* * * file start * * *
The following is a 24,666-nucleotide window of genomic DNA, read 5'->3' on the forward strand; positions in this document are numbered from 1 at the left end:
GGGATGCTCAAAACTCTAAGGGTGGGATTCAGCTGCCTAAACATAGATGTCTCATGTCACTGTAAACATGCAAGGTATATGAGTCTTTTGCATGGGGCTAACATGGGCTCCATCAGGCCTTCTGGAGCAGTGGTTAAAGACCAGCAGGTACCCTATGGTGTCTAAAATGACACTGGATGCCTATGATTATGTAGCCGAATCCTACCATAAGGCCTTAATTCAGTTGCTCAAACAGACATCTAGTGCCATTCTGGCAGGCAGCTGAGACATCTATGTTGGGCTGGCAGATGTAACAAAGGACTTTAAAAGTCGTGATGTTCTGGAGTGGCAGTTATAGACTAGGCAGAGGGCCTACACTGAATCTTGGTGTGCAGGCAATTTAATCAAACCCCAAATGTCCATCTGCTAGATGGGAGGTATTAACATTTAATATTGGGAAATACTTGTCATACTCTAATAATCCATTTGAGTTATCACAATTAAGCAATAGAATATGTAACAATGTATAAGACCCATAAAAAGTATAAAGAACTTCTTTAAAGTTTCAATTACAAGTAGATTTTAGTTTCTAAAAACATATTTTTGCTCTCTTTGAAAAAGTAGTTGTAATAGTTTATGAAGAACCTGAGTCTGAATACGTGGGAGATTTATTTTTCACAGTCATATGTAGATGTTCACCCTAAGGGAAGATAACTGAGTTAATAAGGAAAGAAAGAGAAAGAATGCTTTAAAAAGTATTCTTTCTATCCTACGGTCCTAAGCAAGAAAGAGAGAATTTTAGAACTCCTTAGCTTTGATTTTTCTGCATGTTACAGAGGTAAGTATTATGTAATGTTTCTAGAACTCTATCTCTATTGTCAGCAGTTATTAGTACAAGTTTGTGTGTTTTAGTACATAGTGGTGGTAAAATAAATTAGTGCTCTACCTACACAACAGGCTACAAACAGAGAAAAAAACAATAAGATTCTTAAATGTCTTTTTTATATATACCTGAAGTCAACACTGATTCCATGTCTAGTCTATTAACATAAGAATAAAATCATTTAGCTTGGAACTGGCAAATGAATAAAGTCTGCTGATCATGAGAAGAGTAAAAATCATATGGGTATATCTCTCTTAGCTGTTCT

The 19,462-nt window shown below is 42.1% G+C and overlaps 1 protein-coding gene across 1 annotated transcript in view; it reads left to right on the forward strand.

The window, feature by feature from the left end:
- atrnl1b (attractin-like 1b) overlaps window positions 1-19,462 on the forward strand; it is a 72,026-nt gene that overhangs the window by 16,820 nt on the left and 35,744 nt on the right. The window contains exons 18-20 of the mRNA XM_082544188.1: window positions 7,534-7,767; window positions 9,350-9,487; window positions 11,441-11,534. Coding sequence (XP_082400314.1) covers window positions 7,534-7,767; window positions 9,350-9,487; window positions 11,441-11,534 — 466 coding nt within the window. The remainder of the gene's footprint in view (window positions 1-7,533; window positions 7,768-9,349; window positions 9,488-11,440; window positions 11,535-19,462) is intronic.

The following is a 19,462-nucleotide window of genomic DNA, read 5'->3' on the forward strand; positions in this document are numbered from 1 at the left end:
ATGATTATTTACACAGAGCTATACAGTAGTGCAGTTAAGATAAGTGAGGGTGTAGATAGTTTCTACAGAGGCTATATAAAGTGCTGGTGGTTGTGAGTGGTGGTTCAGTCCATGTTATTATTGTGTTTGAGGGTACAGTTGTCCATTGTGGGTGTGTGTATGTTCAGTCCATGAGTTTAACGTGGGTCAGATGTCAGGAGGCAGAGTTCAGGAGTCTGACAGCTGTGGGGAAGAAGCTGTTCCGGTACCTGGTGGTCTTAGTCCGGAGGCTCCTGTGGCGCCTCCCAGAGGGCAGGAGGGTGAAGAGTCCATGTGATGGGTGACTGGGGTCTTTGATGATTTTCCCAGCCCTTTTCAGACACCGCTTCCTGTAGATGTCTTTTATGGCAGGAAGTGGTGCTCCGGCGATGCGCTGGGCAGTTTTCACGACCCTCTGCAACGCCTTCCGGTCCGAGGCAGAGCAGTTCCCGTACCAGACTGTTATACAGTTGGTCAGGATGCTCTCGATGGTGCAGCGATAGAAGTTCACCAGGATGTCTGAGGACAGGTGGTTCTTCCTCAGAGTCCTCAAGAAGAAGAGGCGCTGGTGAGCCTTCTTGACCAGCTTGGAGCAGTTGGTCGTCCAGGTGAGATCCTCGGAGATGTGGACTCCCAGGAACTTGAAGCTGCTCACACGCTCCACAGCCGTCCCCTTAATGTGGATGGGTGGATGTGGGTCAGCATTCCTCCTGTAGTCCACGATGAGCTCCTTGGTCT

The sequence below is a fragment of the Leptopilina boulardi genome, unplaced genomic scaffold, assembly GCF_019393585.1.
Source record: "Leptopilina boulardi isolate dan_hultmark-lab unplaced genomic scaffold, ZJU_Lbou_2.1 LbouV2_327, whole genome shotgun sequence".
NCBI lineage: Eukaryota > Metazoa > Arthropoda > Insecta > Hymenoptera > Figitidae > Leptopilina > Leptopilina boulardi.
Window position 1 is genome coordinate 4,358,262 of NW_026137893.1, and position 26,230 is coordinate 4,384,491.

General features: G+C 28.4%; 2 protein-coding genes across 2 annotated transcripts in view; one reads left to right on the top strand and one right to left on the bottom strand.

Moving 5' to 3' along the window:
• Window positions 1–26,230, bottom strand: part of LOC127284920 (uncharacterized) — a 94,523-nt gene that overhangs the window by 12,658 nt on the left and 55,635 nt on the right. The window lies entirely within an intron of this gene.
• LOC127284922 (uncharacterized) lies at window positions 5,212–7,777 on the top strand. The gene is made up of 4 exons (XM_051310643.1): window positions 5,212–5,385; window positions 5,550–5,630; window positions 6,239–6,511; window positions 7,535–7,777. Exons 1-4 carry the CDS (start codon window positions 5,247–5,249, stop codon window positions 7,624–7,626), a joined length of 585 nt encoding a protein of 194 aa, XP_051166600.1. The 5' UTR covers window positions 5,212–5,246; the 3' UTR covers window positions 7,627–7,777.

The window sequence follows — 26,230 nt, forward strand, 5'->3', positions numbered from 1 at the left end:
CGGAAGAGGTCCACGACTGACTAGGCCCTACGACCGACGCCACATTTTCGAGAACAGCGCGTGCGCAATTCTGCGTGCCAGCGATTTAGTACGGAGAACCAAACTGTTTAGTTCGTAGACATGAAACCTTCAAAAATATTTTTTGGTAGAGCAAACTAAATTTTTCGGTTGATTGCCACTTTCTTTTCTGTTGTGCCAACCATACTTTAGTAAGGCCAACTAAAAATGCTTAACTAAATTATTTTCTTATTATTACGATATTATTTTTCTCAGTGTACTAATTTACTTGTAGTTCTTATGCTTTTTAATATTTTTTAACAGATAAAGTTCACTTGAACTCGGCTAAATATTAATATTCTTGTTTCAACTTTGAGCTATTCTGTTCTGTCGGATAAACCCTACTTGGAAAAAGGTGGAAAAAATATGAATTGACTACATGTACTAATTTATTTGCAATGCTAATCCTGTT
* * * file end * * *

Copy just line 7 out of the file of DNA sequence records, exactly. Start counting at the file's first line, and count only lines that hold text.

ATGATTATTTACACAGAGCTATACAGTAGTGCAGTTAAGATAAGTGAGGGTGTAGATAGTTTCTACAGAGGCTATATAAAGTGCTGGTGGTTGTGAGTGGTGGTTCAGTCCATGTTATTATTGTGTTTGAGGGTACAGTTGTCCATTGTGGGTGTGTGTATGTTCAGTCCATGAGTTTAACGTGGGTCAGATGTCAGGAGGCAGAGTTCAGGAGTCTGACAGCTGTGGGGAAGAAGCTGTTCCGGTACCTGGTGGTCTTAGTCCGGAGGCTCCTGTGGCGCCTCCCAGAGGGCAGGAGGGTGAAGAGTCCATGTGATGGGTGACTGGGGTCTTTGATGATTTTCCCAGCCCTTTTCAGACACCGCTTCCTGTAGATGTCTTTTATGGCAGGAAGTGGTGCTCCGGCGATGCGCTGGGCAGTTTTCACGACCCTCTGCAACGCCTTCCGGTCCGAGGCAGAGCAGTTCCCGTACCAGACTGTTATACAGTTGGTCAGGATGCTCTCGATGGTGCAGCGATAGAAGTTCACCAGGATGTCTGAGGACAGGTGGTTCTTCCTCAGAGTCCTCAAGAAGAAGAGGCGCTGGTGAGCCTTCTTGACCAGCTTGGAGCAGTTGGTCGTCCAGGTGAGATCCTCGGAGATGTGGACTCCCAGGAACTTGAAGCTGCTCACACGCTCCACAGCCGTCCCCTTAATGTGGATGGGTGGATGTGGGTCAGCATTCCTCCTGTAGTCCACGATGAGCTCCTTGGTCT